Refractive surgery encompasses a collection of operations designed to correct focusing errors of the eye. There are a number of such errors including:
- Myopia (Shortsightedness)
- Hyperopia (Longsightedness)
- Astigmatism (Uneven bending of light rays)
1. Myopia (shortsightedness)
Myopia or shortsightedness is a condition in which the eye can see close objects but has difficulty bringing distant objects into focus.
Myopia is often detected in childhood and typically the condition progresses during the teenage years generally running a 10 – 15 year course but levels off in early adulthood. As a result there may be a need for new glasses every six to twelve months during this period of progression. There is usually very little change in this condition after the early to mid twenties.
Hypermetropia is a condition in which the eye can see distant objects more clearly then close objects. With this condition the rays of light focus behind the eye because the eye is either too short or the cornea too flat. Depending on the degree of severity, people who are longsighted may have reduced near vision and distance vision, but have greatest difficulty with close work.
For normal, undistorted vision, the cornea should be smooth and equally curved in all directions. In an astigmatic eye, the cornea curves more in one direction than the other so that the surface is more like the shape of a football or rugby ball rather than a soccer ball.
Astigmatism distorts or blurs vision for objects at any distance. It is usually evident from an early age and will require some form of vision correction. Low level astigmatism is very common, and may not be bothersome. Astigmatism commonly occurs together with myopia or hypermetropia.
Presbyopia is the effect of the ageing process on your vision. As you age it is not uncommon to experience a gradual difficulty in focusing your eyes for reading or close work. This is a condition that can be easily corrected with reading glasses, but it is normal to require a gradual increase in their strength over the years. It will not bother most people until they are in their mid 40s, an age when the lens gradually starts to lose some of its flexibility.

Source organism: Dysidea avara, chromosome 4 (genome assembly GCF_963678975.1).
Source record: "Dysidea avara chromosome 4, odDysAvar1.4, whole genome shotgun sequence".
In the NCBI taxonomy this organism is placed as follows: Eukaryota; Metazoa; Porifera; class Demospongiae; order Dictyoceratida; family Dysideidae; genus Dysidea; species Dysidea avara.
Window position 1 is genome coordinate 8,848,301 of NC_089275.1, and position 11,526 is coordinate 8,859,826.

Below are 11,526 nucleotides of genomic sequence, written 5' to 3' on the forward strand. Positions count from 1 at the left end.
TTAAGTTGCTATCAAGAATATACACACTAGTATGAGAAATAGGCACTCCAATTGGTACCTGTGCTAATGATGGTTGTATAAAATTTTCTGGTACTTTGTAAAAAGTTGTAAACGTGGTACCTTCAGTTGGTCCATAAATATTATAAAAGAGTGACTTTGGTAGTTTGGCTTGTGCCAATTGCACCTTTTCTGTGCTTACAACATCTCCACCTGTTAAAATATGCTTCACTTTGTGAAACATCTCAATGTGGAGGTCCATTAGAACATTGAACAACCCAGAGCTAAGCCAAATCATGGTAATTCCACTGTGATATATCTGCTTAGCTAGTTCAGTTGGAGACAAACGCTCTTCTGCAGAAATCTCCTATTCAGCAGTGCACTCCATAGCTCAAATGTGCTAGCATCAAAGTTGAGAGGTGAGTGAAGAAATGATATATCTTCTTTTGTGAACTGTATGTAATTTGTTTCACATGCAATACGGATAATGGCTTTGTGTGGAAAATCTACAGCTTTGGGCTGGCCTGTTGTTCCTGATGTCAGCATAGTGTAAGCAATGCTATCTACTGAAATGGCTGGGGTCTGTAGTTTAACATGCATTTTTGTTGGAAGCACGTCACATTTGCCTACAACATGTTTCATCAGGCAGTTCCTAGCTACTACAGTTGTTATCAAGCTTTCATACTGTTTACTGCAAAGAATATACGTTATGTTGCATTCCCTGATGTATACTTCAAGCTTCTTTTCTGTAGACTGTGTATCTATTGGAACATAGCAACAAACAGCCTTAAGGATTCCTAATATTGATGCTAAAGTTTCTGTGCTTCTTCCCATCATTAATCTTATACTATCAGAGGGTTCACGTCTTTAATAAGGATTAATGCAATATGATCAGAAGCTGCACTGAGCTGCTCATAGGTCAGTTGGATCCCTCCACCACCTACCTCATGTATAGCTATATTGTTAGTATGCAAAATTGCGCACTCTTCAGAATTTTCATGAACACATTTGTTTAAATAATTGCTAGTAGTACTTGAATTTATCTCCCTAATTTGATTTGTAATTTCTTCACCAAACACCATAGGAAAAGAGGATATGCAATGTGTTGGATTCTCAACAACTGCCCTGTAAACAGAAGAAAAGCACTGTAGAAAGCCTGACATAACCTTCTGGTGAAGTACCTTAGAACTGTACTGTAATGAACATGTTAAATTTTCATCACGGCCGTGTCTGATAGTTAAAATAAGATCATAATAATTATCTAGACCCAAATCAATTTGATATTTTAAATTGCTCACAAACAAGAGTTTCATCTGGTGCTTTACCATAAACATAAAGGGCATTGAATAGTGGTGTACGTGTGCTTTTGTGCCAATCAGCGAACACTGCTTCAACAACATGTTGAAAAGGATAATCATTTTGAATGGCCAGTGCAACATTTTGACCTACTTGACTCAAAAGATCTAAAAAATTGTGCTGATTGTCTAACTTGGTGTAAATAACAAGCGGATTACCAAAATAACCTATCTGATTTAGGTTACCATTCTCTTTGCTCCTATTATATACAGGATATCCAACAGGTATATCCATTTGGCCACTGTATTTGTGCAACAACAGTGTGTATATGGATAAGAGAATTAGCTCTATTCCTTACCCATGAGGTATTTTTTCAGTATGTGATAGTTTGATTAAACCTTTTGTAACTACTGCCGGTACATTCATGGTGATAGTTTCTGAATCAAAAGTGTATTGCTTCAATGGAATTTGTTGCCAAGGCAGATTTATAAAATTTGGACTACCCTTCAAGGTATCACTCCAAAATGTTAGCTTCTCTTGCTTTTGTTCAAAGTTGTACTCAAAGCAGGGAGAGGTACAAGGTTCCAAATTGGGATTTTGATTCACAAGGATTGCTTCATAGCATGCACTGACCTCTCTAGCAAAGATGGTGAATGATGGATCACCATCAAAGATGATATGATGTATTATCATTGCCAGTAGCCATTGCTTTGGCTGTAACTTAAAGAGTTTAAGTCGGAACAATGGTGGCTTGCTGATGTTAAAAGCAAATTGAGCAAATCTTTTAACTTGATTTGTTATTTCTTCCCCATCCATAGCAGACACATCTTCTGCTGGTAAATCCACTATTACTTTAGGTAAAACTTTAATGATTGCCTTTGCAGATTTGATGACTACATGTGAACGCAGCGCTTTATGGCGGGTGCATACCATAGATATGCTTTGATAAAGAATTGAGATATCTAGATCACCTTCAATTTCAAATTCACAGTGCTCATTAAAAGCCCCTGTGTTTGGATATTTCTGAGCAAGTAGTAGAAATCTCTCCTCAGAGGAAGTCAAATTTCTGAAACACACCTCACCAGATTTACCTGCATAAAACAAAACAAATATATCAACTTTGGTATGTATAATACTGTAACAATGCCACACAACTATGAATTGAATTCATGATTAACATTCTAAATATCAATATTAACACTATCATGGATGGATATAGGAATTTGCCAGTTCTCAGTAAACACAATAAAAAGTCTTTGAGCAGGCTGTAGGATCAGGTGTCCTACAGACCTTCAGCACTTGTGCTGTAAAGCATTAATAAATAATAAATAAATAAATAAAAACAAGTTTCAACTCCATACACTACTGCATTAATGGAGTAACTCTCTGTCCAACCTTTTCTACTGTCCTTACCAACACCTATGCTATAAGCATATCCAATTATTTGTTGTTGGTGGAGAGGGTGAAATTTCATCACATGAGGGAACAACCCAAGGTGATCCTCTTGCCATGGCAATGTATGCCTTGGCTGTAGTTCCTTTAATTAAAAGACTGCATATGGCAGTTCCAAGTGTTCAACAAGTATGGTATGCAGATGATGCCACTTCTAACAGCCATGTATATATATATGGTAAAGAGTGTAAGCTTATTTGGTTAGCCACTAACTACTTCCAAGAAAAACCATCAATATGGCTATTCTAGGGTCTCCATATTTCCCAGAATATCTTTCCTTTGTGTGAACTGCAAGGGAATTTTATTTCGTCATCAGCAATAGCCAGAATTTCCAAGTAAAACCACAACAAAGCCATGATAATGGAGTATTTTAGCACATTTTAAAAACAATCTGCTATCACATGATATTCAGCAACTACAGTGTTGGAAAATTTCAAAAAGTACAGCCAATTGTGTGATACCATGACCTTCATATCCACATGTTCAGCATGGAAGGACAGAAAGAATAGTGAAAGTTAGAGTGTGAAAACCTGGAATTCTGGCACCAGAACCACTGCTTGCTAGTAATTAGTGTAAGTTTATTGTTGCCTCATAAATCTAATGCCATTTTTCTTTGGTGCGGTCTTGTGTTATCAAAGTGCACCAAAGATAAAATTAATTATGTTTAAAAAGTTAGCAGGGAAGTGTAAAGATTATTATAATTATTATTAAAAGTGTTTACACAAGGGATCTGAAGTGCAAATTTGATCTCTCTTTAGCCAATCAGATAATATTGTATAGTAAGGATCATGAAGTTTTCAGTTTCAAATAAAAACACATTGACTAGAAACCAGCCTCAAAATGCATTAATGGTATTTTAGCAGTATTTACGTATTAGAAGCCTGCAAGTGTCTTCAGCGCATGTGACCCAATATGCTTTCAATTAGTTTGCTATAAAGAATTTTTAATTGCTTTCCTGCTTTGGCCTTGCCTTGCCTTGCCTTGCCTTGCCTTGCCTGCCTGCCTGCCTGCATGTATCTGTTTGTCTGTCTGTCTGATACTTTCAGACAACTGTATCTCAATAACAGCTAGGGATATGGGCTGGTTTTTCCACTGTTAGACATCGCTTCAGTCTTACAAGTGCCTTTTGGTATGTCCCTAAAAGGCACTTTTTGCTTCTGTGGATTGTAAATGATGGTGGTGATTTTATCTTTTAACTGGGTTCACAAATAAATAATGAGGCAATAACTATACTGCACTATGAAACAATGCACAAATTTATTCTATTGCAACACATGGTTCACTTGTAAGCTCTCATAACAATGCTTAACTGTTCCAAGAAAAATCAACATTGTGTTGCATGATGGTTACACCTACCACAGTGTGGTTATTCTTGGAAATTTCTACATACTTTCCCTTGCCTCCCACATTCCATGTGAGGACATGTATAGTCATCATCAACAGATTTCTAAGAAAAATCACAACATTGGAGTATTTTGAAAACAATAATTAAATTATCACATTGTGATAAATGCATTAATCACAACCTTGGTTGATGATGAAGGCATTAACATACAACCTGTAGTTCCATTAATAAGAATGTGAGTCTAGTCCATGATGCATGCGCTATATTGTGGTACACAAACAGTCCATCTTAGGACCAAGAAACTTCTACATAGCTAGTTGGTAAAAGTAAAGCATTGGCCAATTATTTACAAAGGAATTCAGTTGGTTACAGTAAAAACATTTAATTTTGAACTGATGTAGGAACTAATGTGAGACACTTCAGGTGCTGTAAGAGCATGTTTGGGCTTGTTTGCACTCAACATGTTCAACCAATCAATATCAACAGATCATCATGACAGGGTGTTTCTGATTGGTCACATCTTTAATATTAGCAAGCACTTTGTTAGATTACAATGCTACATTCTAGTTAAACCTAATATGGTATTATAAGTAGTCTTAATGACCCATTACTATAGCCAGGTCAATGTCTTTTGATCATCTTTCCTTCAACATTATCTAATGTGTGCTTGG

Bifocal or multifocal lenses may need to be prescribed for people with presbyopia if they also suffer myopia, astigmatism or hypermetropia.
After the laser vision correction procedure you will typically be normally sighted and you will be just like every other normal-sighted person in that, when you reach your mid-forties reading glasses will usually be required. The excimer laser has no effect on your eye's focusing muscles or the lens. As such, the excimer laser cannot directly help patients who are solely experiencing the effects of presbyopia. However, Monovision can be used to help overcome some of the limitations arising from presbyopia.
Monovision is a treatment for presbyopia where one eye may be corrected by laser for reading and the other eye for distance vision, so in effect you use one eye for near sight and the other for distance.
This treatment is not suitable for everyone but we can discuss the details with you and discuss your suitability. Your regular eye care practitioner can provide a contact lens for a trial of Monovision to see if this option suits your lifestyle. A choice for laser vision correction is a lifestyle decision, whether it is for practical, professional, sporting or leisure purposes.